A boil is a real event, so make this meal when you have ample time and lots of friends to share it with. Traditionally, guests peel the leftover uneaten crawfish so the hosts can save the meaty tails to turn into other delicious crawfish dishes, like étouffées, salads, and pies. You can do the boil inside on the stove or outdoors on a grill or on a propane-fueled burner.–John Besh

A newspaper-topped table strewn with crawfish, corn, peppers, and potatoes - a classic crawfish boil.

Crawfish Boil FAQs

How much crawfish do I need?

Twenty pounds of crawfish, aka mudbugs, is what Chef Besh asks for in this recipe. Actually, what he says is that it’s customary to allow for 5 pounds per person—that’s double what’s called for in this recipe. Here, however, he feels pretty safe to assume that you’ll do just fine with only twenty pounds, given the plethora of other ingredients—potatoes, sweet corn, sausage, and artichokes—that this recipe will easily satisfy eight voracious eaters.

What’s the best way to eat crawfish?

As to how to eat the slippery little suckers, it’s quite the hands-on affair. If you’ve never done it before, it can take a little practice to get the hang of the old snap and twist motion but you’ll get there. Have at the ready a roll of paper towels and some Wet-Naps you snagged from a local fast-food joint. And even more paper towels.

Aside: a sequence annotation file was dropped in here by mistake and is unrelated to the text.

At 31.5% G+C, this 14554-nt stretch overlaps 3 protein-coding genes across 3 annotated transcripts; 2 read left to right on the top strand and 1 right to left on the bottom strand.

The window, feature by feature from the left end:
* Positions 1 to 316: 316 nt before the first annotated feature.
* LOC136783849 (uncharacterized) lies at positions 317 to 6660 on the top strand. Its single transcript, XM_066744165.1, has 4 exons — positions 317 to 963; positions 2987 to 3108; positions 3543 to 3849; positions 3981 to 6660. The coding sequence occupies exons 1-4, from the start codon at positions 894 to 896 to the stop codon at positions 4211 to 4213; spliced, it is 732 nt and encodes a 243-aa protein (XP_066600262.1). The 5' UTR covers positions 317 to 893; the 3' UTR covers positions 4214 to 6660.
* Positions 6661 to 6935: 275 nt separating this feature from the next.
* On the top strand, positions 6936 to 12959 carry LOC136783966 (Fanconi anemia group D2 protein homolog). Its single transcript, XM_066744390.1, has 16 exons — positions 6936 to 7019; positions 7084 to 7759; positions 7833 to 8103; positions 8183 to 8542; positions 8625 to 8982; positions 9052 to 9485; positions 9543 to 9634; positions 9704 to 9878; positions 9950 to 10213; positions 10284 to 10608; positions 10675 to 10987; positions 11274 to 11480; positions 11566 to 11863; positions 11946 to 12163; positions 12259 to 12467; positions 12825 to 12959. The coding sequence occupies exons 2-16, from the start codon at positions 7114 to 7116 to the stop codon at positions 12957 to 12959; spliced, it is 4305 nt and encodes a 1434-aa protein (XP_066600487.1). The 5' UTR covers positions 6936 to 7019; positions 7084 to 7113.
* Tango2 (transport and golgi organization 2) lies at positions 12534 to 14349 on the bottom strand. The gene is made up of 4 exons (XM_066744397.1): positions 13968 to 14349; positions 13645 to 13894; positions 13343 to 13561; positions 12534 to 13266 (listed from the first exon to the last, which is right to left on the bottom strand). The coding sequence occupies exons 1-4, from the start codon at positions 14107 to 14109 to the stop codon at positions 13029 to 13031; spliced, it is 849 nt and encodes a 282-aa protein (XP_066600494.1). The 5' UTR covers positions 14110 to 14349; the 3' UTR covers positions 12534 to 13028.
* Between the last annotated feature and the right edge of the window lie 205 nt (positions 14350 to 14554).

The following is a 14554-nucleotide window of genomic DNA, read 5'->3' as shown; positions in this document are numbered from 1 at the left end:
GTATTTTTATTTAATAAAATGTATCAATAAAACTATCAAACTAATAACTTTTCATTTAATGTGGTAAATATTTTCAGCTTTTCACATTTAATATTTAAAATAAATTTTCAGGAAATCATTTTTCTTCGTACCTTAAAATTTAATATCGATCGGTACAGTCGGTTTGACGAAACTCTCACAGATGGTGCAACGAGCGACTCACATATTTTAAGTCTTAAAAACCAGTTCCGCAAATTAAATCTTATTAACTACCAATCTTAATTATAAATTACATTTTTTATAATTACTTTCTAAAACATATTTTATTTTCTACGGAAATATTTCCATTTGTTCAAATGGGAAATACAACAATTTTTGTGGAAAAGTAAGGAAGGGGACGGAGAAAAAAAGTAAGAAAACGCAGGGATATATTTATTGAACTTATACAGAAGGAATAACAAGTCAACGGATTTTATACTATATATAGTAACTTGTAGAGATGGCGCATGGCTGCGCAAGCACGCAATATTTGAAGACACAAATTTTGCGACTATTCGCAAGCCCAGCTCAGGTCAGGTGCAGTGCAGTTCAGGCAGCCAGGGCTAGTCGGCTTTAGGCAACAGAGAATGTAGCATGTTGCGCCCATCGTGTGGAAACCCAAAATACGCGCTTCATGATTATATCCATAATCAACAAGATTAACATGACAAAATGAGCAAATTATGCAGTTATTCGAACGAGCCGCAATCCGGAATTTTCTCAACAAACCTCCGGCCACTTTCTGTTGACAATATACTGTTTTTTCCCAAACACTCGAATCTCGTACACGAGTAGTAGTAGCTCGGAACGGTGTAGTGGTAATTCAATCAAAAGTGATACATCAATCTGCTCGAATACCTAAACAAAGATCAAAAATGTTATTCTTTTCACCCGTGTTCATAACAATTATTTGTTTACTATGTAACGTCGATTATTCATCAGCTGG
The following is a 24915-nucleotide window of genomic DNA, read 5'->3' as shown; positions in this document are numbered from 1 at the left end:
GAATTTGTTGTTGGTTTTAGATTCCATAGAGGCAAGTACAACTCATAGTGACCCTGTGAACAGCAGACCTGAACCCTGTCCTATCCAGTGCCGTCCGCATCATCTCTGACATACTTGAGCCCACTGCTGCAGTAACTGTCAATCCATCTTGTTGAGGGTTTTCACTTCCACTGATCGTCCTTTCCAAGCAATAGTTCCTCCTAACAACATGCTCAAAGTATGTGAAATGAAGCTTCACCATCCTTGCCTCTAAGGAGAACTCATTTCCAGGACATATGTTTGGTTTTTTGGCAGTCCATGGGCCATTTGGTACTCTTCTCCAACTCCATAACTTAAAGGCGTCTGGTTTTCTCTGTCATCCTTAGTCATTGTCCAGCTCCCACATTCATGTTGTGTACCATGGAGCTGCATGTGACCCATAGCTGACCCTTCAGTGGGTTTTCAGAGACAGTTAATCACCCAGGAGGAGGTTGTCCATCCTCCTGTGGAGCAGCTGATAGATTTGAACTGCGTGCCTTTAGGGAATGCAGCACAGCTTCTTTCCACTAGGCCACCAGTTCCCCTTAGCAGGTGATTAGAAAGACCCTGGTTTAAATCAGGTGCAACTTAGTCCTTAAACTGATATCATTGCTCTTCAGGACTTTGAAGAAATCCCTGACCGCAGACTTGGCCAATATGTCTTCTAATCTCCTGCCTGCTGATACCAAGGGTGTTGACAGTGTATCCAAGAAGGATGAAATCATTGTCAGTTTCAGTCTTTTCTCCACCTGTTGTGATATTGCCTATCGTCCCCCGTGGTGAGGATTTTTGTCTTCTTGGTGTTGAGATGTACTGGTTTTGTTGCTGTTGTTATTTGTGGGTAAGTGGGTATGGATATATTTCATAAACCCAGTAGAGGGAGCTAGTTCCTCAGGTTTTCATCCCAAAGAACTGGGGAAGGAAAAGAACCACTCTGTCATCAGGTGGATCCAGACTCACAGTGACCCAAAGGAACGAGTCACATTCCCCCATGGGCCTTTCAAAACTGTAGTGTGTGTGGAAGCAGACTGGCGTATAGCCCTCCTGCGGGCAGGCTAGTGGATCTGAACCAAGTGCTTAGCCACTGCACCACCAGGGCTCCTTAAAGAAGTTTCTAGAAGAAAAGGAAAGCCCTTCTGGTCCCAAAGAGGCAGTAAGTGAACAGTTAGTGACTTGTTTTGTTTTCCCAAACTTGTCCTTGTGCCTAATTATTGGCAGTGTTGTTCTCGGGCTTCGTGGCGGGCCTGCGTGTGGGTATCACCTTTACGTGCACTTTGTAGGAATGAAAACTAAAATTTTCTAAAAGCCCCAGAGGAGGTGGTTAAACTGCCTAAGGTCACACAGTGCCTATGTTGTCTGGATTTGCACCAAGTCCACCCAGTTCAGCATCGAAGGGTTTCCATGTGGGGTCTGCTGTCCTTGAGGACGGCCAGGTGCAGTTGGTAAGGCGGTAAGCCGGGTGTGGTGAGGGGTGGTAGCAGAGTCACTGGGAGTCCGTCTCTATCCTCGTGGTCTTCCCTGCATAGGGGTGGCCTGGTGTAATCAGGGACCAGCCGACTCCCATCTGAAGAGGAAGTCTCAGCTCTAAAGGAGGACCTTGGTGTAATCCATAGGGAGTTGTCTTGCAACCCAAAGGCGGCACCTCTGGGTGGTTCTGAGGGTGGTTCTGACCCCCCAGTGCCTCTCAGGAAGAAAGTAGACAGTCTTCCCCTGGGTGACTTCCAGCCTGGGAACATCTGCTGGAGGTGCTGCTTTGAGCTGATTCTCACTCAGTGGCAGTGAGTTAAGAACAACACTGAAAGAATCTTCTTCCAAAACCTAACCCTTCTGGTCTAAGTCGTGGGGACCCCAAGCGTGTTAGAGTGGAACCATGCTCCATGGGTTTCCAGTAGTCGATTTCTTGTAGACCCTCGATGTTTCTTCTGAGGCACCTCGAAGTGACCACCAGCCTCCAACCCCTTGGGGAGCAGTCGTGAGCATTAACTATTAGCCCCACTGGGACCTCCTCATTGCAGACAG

A newspaper-topped table strewn with crawfish, corn, peppers, and potatoes - a classic crawfish boil.

Crawfish Boil

5 / 2 votes
While it’s typical to measure five pounds of crawfish per guest, it’s also easy to assume that, with so many other ingredients, this recipe will easily satisfy eight people.
David Leite
Servings8 servings
Calories1088 kcal
Prep Time25 minutes
Cook Time45 minutes
Total Time1 hour 10 minutes


  • A very large pot


  • 2 cups kosher salt
  • One packet Zatarain's Crab Boil spices or 2 1/2 tablespoons Old Bay Seasoning, homemade or store-bought
  • 5 lemons, halved crosswise
  • 3 tablespoons cayenne pepper
  • 5 whole heads garlic, halved crosswise
  • 5 small onions, halved
  • 3 stalks celery, cut into large pieces (optional)
  • 3 green bell peppers, seeded and diced (optional)
  • 1/4 cup canola oil
  • 3 pounds smoked sausage, cut into 4-inch (10-cm) pieces
  • 20 small red bliss potatoes, scrubbed
  • 8 ears corn, shucked and halved
  • 8 whole artichokes, untrimmed (optional)
  • 20 pounds whole shell-on crawfish, (fresh or frozen or already boiled), rinsed with fresh water or frozen if defrosted
  • 1 pound button mushrooms, stems removed, caps halved if large (optional)


  • Fill a very, very large pot with 10 gallons water, leaving plenty of room for all the other ingredients. (Or you can use 2 or even 3 large pots, divvying all the ingredients evenly among them.) Bring the water to a boil with the kosher salt, boiling spices, lemons, cayenne, garlic, onions, celery, and bell peppers if using, and the oil. Reduce the heat and gently simmer for 10 minutes.
  • Add the smoked sausage, potatoes, corn, and artichokes, if using, and continue to simmer for 15 minutes.
  • If using fresh crawfish, add the crawfish now along with the mushrooms, if using. Cover and simmer for another 10 minutes. Turn off the heat.
    If using frozen or already boiled crawfish, add the crawfish now along with the mushrooms, if using. Cover and simmer for 15 to 20 minutes.